Comic Vine Review


Silk #4


Silk gets some downtime and finally gets a diagnosis.

The Good

What a roller coaster ride Cindy Moon’s been on for the last three issues. Between breaking out on her own, trying to forge a life and find her family’s whereabouts, there’s barely been time to breathe and take in the sights of New York! Or find out exactly why Moon’s powers seem to be on the fritz. But thanks to some friendly-neighborhood Spider-Snooping, she’s now in the hands of the Marvel Universe’s foremost authority on all things superpowered. And basically all things in general. But Reed Richards’ diagnosis proves unexpected and unexpectedly real. Robbie Thompson gives the feeling of writing from real experience with a topic that’s sensitive without being too touchy: anxiety. Portrayed about as accurately as things like depression or gunfights in popular culture, Thompson begins a slow journey through Cindy’s mental process of deciding whether or not she’s got anxiety despite the fact that she doesn’t perceive herself as “an anxious person.” Oh and there’s a date with the ever-dreamy Johnny Storm in the mix as well. Thompson keeps the dialog light and witty, but weaves in plenty of serious undertones that can easily be dealt with later, and of course leaves on an eyebrow raising moment that’s sure to have some dire consequences.

Stepping in for Stacey Lee on linework is Annapaola Martello, a name that hasn’t graced the cover of many comics, but will hopefully be on many more. Her linework is incredibly stylized, fitting the kinetic, wild energy of this issue to a tee as well as giving the characters’ big, exaggerated facial expressions. It lends the issue a melodramatic tone, but that’s not inherently a bad thing. Ian Herring’s color work also takes on a sketchier feeling, but he’s good enough that no sense of the richness of the world is lost.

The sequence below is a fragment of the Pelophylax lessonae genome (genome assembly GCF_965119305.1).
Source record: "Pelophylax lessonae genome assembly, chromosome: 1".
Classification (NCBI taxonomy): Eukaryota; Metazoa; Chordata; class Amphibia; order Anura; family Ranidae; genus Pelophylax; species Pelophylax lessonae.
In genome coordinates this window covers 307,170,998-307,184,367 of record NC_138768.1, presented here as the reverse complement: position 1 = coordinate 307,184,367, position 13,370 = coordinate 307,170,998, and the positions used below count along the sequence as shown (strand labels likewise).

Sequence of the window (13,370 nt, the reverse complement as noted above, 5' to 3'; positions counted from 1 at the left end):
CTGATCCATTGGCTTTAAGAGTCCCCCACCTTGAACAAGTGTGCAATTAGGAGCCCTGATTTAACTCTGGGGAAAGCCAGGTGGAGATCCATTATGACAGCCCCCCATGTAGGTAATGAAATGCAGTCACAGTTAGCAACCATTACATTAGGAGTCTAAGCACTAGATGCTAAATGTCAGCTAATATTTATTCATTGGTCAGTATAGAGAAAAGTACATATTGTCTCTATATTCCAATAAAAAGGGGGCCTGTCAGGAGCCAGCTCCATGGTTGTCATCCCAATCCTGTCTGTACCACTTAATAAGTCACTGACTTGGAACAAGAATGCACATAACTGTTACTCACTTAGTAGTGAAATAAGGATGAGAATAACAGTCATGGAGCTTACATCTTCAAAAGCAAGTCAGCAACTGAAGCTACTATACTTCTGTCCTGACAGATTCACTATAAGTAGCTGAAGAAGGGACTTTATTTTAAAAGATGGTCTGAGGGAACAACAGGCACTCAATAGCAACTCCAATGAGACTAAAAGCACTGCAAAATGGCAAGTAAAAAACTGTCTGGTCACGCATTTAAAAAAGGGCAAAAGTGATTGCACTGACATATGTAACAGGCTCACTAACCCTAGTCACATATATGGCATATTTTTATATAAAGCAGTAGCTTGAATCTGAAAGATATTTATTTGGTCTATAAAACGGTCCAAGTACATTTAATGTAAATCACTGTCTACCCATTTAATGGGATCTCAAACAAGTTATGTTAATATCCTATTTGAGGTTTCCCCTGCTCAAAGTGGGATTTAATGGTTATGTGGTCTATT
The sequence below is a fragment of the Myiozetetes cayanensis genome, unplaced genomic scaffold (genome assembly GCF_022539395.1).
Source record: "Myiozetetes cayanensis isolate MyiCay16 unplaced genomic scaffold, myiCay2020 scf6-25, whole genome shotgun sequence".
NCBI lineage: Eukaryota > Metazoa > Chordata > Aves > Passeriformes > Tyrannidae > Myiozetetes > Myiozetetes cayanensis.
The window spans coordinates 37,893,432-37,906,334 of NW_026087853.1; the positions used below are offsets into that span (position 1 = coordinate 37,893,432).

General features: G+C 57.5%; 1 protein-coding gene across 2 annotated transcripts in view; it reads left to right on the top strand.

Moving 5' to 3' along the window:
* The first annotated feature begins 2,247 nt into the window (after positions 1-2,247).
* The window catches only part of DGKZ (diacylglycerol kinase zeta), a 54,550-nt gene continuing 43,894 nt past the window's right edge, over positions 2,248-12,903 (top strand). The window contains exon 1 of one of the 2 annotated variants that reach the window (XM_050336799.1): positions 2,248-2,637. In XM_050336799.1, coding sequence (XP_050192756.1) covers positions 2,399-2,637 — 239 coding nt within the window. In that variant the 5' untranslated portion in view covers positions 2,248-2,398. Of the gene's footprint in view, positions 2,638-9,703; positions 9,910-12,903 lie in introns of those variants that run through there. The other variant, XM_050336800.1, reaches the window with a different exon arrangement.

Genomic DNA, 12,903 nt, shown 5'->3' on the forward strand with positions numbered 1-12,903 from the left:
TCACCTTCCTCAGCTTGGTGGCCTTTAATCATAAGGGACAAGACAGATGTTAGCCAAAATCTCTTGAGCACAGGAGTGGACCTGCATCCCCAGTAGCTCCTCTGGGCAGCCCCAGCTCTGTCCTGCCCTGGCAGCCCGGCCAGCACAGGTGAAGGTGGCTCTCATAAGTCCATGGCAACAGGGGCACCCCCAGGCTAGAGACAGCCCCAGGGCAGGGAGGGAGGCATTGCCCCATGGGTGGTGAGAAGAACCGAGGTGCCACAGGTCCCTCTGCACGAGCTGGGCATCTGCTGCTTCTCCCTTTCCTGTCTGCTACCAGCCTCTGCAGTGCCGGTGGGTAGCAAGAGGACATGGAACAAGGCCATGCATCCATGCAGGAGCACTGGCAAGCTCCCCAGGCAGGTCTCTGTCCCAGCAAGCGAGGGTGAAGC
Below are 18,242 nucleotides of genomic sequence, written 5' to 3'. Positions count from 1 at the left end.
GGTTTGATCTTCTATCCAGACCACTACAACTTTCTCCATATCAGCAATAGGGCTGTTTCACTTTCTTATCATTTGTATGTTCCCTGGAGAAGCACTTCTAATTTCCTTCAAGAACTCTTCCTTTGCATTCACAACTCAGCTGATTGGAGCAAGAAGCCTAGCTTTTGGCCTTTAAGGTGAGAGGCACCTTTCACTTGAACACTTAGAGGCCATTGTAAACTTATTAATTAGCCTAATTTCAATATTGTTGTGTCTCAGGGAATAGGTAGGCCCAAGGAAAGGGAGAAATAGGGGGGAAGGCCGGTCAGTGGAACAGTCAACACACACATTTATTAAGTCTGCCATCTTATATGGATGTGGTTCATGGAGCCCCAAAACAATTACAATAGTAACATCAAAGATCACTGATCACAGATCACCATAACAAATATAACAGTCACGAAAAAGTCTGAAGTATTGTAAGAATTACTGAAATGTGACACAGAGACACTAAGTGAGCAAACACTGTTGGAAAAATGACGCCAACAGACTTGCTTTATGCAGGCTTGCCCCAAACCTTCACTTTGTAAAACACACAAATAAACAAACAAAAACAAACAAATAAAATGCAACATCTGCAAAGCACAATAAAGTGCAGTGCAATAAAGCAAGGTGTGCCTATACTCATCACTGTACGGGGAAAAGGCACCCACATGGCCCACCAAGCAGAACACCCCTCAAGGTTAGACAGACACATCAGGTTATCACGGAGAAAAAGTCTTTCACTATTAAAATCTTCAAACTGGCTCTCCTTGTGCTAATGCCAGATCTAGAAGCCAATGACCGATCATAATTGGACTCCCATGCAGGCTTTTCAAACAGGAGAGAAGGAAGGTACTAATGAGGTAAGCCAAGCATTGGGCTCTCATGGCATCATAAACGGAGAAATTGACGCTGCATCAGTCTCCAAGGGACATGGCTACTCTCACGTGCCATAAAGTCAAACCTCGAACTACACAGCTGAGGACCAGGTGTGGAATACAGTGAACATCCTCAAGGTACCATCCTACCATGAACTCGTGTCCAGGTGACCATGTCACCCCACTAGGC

The Bad

There’s a downside to the manic pace of this issue, and that’s that it feels ALL over the place. While the art compliments that tone, there’s still the sense that any one of the storylines and subplots could have been cut, or at least cut down, and the issue could have had a more tight, coherent sense to it. What’s on display is fantastic, it just would have been nice to have gotten a bit more of each thing, rather than a tiny bit of all of them.

Additionally: Stacey Lee is credited on the cover while Martello is credited on, and provides, the interiors. This didn’t affect the score as Martello does a fantastic job, but it’s worth mentioning.

The Verdict

It’s good to start getting a sense of how others perceive Silk, particularly if she’s going to be sustaining her own solo series, but it’s even better to start get a better sense of how she perceives herself. There’s been a lot of great reactionary events in the last three issues, but this is the first time when her sense of self really feels like it’s calcifying, and it’s making the character even more intriguing. Though the frantic pace of the issue makes it sometimes feel like she needs a breather from this breather, it still does a great job continuing her character development.